Saturday, October 20, 2012

through the cupboards

One of my girlfriends has a very singular type of financial
problem – her teenage boys are practically eating through
her paycheck. As fall athletics ramp up, her kids’ appetites
are escalating and their buddies – often around the home
after sports practice – routinely raid her kitchen. As her
grocery bills spiral out of control, she’s struggling to
determine how to manage her budget so that her savings goals
aren’t (quite literally) eaten away.
I absolutely understand her plight. There were many things
that I was unprepared for when I became the stepmother of two
teenage boys, but the grocery bill was unexpectedly among the
most staggering day-to-day expense I encountered. I value
healthy eating, but I quickly learned that feeding a bunch of
teenagers requires a different type of menu planning, snack
strategies and sneaky techniques for hiding expensive treats
from the teeming hoards of friends who stopped by and plowed
through the cupboards.
(MORE: The Other Awkward Talk You Need to Have with Your
Raising kids is expensive in many ways, and food expenditures
– a substantial portion of that overall cost – are not
getting any cheaper. According to a recently released USDA
report, a middle income family with a baby born in 2011 will
spend $234,900 on average to raise that child to age 18
(excluding the cost of college) – and food costs account for
16 percent of that total, or about $37,440.

Thursday, October 18, 2012

prunes and apples

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See your GP. Doctors can prescribe medication for you, such
as anti-spasmodics, laxatives and anti-diarrhoeals. "There's
no problem taking laxatives and anti-diarrhoeals in the long
term if you have IBS," adds Professor Whorwell.
Could be the cause if: You are passing a lot of wind, but
don't notice any other symptoms. We all experience flatulence
from time to time — it's perfectly normal to do so up to 15
times a day — and sometimes you may not even notice that you
are doing it. While there's no medical definition of
excessive flatulence, if it's bothering you and makes life
awkward or feels uncomfortable, there are steps you can take
to reduce it.
Try cutting down on foods that are high in non-absorbable
carbs. Common culprits include beans and pulses, broccoli,
cabbage, prunes and apples, and foods containing the sugar
substitute sorbitol. These tend to be digested very slowly
and can release small amounts of sulphur gas while they pass
through the gut.
Nutrition consultant Ian Marber says, "Eat food slowly and
remember to chew. Without chewing, food is more likely to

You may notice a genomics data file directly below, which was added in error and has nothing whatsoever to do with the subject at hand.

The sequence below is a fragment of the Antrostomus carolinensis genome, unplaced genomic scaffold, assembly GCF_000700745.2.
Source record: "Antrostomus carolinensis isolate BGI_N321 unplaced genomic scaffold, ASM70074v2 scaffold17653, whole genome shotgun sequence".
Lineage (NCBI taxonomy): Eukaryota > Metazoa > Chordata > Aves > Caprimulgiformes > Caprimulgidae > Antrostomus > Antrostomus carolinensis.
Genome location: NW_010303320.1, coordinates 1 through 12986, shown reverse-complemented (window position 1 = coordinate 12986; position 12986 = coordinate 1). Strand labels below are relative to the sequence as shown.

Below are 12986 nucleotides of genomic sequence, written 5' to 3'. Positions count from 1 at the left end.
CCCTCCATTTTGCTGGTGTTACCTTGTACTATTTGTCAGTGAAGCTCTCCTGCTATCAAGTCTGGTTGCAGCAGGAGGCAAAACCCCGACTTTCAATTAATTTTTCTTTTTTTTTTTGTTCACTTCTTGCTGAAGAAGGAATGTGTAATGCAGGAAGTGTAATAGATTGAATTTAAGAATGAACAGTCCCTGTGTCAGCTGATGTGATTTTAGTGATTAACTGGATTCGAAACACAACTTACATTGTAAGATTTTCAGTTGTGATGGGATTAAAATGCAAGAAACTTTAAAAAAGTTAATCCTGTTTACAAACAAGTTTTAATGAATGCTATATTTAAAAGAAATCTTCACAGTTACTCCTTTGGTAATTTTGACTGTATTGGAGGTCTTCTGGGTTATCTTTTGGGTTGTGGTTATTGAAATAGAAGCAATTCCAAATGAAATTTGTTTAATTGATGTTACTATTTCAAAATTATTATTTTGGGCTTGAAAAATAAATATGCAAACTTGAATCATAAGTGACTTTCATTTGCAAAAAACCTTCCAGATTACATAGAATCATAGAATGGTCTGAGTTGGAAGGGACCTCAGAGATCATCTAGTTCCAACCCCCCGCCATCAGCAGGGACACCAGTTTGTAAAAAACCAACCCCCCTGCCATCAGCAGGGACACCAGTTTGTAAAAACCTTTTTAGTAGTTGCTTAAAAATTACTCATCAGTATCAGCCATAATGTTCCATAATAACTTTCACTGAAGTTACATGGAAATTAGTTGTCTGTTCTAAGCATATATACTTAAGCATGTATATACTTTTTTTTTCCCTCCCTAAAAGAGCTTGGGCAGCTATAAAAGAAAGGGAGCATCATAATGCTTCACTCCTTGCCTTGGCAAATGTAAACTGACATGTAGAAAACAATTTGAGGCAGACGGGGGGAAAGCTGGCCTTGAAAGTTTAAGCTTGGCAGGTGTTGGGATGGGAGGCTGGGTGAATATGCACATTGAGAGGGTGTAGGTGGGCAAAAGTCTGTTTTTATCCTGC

pass into the gut partially broken down and there's a higher
chance it will ferment and produce gas." Be aware that,
occasionally, an underlying health condition — including
those that are listed here — could also be causing

Wednesday, October 17, 2012

By the end of the war

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What makes the Civil War--the War of the Rebellion, as it was known at the time, at least in the North--interesting is its political character and the political transformations it brought into being. And these Neely appears to ignore in his effort to confound the conventional wisdom. Neely might regard the massacre of black troops at Fort Pillow as a racist sidebar to the main, and relatively restrained, action. But in truth Fort Pillow captures far more of the central dynamic of the conflict. The war, let us remember, was provoked by a rebellion of Southern slaveholders against the authority of the federal government. The Lincoln administration regarded the rebellion as a treasonous act that it aimed to suppress militarily, and never officially recognized the Confederacy's existence (nor did any other nation). The slaveholders' rebellion and the Union invasion of the South in turn provoked a rebellion of growing numbers of slaves, who fled from their plantations and farms, headed to Union lines in the expectation of finding freedom, and signed up to fight their owners as soon as the Lincoln administration allowed them to do so.
The Confederates did not take the slaves' actions lightly. They considered black soldiers to be slaves in rebellion and ordered that, if captured, they be treated as such: re-enslaved or executed by the authorities of the states to which they belonged. General Nathan Bedford Forrest, the Confederate commander at Fort Pillow (and later one of the organizers of the Ku Klux Klan), simply short-circuited the process. "It was understood among us," one Confederate soldier wrote in 1864 from North Carolina, "that we take no negro prisoners." By the end of the war, black soldiers composed about 10 percent of the Union Army, and in some departments close to half of it. In this, as in so many other areas of meaning, African Americans seemed to have understood better than their white counterparts the social transformations that the wartime struggles portended, and the need to debilitate if not to destroy the enemy. The intensity of their military engagements captured a political essence of the war, and foreshadowed the bloody encounters of the postwar period.